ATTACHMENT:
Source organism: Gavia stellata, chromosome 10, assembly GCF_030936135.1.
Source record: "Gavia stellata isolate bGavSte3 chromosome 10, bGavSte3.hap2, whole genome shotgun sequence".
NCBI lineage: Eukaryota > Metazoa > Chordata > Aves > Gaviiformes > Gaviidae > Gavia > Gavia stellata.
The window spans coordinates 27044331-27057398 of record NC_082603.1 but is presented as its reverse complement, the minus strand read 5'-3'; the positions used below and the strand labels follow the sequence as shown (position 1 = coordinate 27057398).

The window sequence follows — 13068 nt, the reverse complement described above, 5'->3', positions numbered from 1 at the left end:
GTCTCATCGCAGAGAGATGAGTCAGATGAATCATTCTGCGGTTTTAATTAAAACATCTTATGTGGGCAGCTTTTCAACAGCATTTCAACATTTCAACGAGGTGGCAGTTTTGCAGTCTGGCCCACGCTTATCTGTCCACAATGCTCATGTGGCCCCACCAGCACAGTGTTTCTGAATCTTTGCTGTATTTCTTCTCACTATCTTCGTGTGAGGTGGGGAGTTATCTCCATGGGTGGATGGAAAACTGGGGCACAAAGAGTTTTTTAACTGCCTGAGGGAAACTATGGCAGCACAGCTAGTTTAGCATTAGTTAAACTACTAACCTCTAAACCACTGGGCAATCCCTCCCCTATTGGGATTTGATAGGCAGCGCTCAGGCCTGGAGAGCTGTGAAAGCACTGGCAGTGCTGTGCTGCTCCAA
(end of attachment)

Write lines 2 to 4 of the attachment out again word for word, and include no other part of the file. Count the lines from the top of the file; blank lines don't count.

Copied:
Source record: "Gavia stellata isolate bGavSte3 chromosome 10, bGavSte3.hap2, whole genome shotgun sequence".
NCBI lineage: Eukaryota > Metazoa > Chordata > Aves > Gaviiformes > Gaviidae > Gavia > Gavia stellata.
The window spans coordinates 27044331-27057398 of record NC_082603.1 but is presented as its reverse complement, the minus strand read 5'-3'; the positions used below and the strand labels follow the sequence as shown (position 1 = coordinate 27057398).